Volume 19 • Issue 11 | July 28- - August 3, 2006

Editorial

Trump deals a crooked hand on hotel-condo

Donald Trump’s “Apprentice” may be great entertainment but it can be hell on Downtown. Last year, The Donald hinted the day before the season finale that the winner of the reality show could get a chance to lead his foolhardy effort to rebuild the Twin Towers at the World Trade Center site. We’re not sure if Trump changed his mind because he realized it wouldn’t look good to use the nation’s greatest tragedy as a ratings booster, but we’re glad he jettisoned the plan. This year Trump is letting his winner help him get a 45-story, so-called hotel-condo on Soho’s western border in Hudson Square.

It’s a little scary that with the liberal zoning height restrictions on the avenue, combined with the air rights he has bought, Trump could build a 45-story hotel for the site on Varick between Spring and Dominick Sts. Varick is overwhelmed with Holland Tunnel traffic and this building is grossly outsized for the neighborhood. There does not appear to be a market for such an oversized hotel, so Trump has decided to simply call it a hotel, even though it sure looks to be a residential condo.

Trump is saying he’ll sell the 400 units to buyers, who will own them and can either live in them or rent them out to others as hotel rooms. The tenants could all decide to sew sweaters one night, but that won’t make the building a sewing factory. If it quacks like a residential condo, and sells like a residential condo, it’s a residential condo.

Already Trump has tipped his hand as to the units’ real nature, in that the original plans he submitted to the Department of Buildings included kitchenettes in all the units. D.O.B. told Trump this wasn’t kosher and he took the kitchenettes out, yet it’s not clear what would prevent these luxury condo buyers, er hotel guests, from building kitchens on their own. The early indications are that city officials are looking at the plan with a healthy amount of skepticism and we hope that doesn’t soften.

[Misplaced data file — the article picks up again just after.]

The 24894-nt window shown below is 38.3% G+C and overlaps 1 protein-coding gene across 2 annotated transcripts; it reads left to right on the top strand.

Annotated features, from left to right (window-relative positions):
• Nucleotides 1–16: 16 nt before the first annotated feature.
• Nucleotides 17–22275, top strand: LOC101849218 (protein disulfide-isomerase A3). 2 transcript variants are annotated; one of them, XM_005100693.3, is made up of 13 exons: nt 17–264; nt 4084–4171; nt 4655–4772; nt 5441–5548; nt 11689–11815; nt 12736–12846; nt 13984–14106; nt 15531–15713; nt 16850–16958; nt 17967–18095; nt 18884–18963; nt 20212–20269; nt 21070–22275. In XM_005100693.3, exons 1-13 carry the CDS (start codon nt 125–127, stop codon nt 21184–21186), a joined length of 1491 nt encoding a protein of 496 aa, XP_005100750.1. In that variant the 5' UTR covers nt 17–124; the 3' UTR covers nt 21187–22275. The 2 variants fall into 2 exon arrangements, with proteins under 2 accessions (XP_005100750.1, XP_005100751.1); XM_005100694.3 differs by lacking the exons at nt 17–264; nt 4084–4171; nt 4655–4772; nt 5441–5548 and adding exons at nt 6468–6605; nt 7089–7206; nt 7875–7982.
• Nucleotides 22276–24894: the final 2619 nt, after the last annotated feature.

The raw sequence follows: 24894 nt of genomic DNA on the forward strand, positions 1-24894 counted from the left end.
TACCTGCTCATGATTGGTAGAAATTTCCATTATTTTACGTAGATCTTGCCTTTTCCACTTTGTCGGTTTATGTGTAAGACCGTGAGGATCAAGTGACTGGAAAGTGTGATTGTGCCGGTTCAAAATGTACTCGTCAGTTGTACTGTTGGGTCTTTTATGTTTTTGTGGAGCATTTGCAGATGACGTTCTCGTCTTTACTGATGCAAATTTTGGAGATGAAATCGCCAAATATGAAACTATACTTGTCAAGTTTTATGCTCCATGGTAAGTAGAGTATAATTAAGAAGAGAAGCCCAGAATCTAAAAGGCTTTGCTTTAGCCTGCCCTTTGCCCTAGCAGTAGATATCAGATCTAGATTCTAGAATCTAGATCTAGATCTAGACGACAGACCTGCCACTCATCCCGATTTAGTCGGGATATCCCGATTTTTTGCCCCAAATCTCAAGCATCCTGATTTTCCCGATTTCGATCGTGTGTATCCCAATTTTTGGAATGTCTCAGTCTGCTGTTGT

At the Meat Market’s north end and on 15th St. in Chelsea, some property owners are also exploring developing or adding residential units in a manufacturing zone. Yet, they’re either going for variances or zoning changes, through the public review process.

The Donald’s site and the nearby blocks may indeed need a rezoning. Most of the rest of Hudson Square was rezoned recently to allow residential uses. Residents have been quietly moving into the neighborhood into supposed commercial units for years and new zoning to allow for mixed uses may very well make sense to reflect the reality of what is happening Downtown. Similar zoning changes worked well in Tribeca over a decade ago and allowed the neighborhood to grow.

What Trump is trying to do in Hudson Square is a backdoor attempt to get an oversized residential building on the edge of trendy Soho. To allow this would merely encourage others to use the same sleight of hand. If Trump wants residential use on the site, fine, but he should either try to change the zoning or apply for a variance to build a reasonably-sized building.


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